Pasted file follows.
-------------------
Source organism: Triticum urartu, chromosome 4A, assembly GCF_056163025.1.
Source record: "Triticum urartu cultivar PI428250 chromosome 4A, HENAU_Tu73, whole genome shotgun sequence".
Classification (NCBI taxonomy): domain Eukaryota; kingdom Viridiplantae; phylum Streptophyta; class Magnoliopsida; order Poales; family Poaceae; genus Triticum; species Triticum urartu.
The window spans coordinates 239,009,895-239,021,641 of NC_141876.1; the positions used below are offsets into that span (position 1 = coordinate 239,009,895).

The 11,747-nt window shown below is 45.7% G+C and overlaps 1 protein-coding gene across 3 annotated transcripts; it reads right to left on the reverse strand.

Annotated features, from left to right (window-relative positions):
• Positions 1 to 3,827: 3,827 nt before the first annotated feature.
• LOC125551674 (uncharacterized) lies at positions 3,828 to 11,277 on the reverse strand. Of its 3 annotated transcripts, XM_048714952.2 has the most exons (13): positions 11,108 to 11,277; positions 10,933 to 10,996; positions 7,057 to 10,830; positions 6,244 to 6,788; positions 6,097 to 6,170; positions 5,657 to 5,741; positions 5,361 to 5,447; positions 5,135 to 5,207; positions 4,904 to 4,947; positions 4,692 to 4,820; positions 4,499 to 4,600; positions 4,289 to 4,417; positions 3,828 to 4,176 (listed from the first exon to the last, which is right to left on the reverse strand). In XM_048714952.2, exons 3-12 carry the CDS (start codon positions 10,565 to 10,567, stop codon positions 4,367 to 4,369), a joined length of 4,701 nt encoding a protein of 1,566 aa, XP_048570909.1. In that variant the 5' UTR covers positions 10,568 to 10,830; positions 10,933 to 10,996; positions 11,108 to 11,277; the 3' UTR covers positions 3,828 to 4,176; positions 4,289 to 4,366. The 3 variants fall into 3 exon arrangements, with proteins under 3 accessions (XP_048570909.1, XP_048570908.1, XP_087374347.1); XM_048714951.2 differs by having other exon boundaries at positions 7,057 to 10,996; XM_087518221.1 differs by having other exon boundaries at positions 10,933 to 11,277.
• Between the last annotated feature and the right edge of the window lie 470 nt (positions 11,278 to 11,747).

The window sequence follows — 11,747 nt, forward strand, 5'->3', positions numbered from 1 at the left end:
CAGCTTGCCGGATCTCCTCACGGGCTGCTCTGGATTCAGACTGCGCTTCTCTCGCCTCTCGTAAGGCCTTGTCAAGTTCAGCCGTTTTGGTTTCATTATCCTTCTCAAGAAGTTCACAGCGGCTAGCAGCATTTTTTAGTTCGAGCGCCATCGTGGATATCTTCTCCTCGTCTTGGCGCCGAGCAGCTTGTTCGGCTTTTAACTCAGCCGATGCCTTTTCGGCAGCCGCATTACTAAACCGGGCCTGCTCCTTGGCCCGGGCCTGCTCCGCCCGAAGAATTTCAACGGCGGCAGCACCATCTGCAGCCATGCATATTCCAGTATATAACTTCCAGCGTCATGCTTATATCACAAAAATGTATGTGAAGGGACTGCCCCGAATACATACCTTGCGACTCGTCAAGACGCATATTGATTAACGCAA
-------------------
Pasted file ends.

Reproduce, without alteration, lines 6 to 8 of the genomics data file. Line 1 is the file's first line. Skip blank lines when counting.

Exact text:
Annotated features, from left to right (window-relative positions):
• Positions 1 to 3,827: 3,827 nt before the first annotated feature.
• LOC125551674 (uncharacterized) lies at positions 3,828 to 11,277 on the reverse strand. Of its 3 annotated transcripts, XM_048714952.2 has the most exons (13): positions 11,108 to 11,277; positions 10,933 to 10,996; positions 7,057 to 10,830; positions 6,244 to 6,788; positions 6,097 to 6,170; positions 5,657 to 5,741; positions 5,361 to 5,447; positions 5,135 to 5,207; positions 4,904 to 4,947; positions 4,692 to 4,820; positions 4,499 to 4,600; positions 4,289 to 4,417; positions 3,828 to 4,176 (listed from the first exon to the last, which is right to left on the reverse strand). In XM_048714952.2, exons 3-12 carry the CDS (start codon positions 10,565 to 10,567, stop codon positions 4,367 to 4,369), a joined length of 4,701 nt encoding a protein of 1,566 aa, XP_048570909.1. In that variant the 5' UTR covers positions 10,568 to 10,830; positions 10,933 to 10,996; positions 11,108 to 11,277; the 3' UTR covers positions 3,828 to 4,176; positions 4,289 to 4,366. The 3 variants fall into 3 exon arrangements, with proteins under 3 accessions (XP_048570909.1, XP_048570908.1, XP_087374347.1); XM_048714951.2 differs by having other exon boundaries at positions 7,057 to 10,996; XM_087518221.1 differs by having other exon boundaries at positions 10,933 to 11,277.